By Allen Houtz1 and Doug Cooper A ratio control strategy can play a fundamental role in the safe and profitable operation of fired heaters, boilers, furnaces and similar fuel burning processes. This is because the air-to-fuel ratio in the combustion zone of these processes directly impacts fuel combustion efficiency and environmental emissions.
By Allen Houtz1 and Doug Cooper The ratio control architecture is used to maintain the flow rate of one stream in a process at a defined or specified proportion relative to that of another. A common application for ratio control is to combine or blend two feed streams to produce a mixed flow with a […]
By Doug Cooper and Allen Houtz1 As discussed in previous articles, the purpose of the feed forward controller of the feed forward with feedback trim architecture is to reduce the impact of one specific disturbance, D, on our primary process variable, PV. An additional sensor must be located upstream in our process so we have […]
By Doug Cooper and Allen Houtz1 Both “feed forward with feedback trim” and cascade control can provide improved disturbance rejection performance. They have different architectures, however, andchoosing between the two depends on our specific control objective and the ability to obtain certain process measurements.
By Doug Cooper and Allen Houtz1 The most popular architectures for improved disturbance rejection performance arecascade control and the “feed forward with feedback trim” architecture introduced below. Like cascade, feed forward requires that additional instrumentation be purchased, installed and maintained. Both architectures also require additional engineering time for strategy design, implementation and tuning.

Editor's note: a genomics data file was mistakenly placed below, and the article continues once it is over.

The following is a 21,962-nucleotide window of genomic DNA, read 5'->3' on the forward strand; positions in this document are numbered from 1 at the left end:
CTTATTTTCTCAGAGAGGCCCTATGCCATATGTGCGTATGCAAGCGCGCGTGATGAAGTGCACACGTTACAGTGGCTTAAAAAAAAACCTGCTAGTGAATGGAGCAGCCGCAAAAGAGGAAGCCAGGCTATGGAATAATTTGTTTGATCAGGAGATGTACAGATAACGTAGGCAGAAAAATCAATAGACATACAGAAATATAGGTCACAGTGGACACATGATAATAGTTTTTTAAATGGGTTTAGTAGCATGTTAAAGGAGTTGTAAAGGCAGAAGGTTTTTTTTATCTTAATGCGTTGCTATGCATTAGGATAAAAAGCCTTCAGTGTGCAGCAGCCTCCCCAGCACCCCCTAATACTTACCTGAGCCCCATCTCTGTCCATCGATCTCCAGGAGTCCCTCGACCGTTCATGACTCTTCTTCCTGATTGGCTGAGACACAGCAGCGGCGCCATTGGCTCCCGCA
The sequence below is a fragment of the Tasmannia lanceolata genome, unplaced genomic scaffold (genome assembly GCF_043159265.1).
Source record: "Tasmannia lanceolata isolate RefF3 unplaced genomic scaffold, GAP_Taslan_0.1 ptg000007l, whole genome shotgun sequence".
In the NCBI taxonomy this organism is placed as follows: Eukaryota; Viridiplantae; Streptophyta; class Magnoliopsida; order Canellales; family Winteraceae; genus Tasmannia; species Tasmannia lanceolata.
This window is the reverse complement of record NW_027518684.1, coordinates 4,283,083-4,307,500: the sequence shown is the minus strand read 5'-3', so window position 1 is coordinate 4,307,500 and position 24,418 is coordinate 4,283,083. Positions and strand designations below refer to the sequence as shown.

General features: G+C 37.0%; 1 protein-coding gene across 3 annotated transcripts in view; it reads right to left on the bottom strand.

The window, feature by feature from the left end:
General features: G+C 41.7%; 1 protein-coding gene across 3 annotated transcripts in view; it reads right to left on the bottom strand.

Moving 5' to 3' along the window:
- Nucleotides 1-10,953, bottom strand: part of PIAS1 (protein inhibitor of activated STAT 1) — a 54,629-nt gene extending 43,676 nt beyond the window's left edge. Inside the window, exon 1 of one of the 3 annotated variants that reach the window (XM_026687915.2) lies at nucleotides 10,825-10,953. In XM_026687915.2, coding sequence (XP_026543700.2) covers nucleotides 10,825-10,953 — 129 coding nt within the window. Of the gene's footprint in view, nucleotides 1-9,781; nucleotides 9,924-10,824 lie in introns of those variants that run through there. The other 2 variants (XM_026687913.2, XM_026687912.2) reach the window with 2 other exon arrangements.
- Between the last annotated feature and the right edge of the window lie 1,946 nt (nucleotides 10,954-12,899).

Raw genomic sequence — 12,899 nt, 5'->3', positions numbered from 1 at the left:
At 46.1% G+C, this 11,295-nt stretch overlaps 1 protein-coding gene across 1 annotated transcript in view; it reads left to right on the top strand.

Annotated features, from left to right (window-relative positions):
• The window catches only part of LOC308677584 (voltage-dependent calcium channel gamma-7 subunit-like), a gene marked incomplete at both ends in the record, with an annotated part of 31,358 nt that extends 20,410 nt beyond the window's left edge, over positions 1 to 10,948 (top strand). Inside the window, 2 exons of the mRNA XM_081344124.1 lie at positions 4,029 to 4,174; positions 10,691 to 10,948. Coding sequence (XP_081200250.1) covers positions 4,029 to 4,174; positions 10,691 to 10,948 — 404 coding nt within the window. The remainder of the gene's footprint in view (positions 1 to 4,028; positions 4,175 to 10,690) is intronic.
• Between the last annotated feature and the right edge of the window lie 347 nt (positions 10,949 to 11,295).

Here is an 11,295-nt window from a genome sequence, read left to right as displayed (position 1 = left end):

Our control objective for the jacketed stirred reactor is to maintain reactor exit stream temperature at set point in spite of disturbances caused by a changing cooling liquid temperature entering the vessel jacket. In previous articles, we have established thedesign level of operation for the reactor and explored the performance of a single loopPI controller and a PID with CO Filter controller in meeting our control objective.
Our control objective for the jacketed stirred reactor process is to minimize the impact on reactor operation when the temperature of the liquid entering the cooling jacket changes. We have previously explored the modes of operation and dynamic CO-to-PV behavior of the reactor. We also have established the performance of a single loop PI controller […]
When improved disturbance rejection performance is our goal, one benefit of a cascade control (nested loops) architecture over a feed forward strategy is that implementing a cascade builds upon our existing skills. The cascade block diagram is presented in the graphic below (click for a large view) and discussed in detail in this article. As […]
Two popular control strategies for improved disturbance rejection performance are cascade control and feed forward with feedback trim. Improved performance comes at a price. Both strategies require that additional instrumentation be purchased, installed and maintained. Both also require additional engineering time for strategy design, tuning and implementation.
By Bob Rice1 and Doug Cooper The control objective for the pumped tank process is to maintain liquid level at set point by adjusting the discharge flow rate out of the bottom of the tank. This process displays the distinctive integrating (or non-self regulating) behavior, and as such, presents an interesting control challenge. The process […]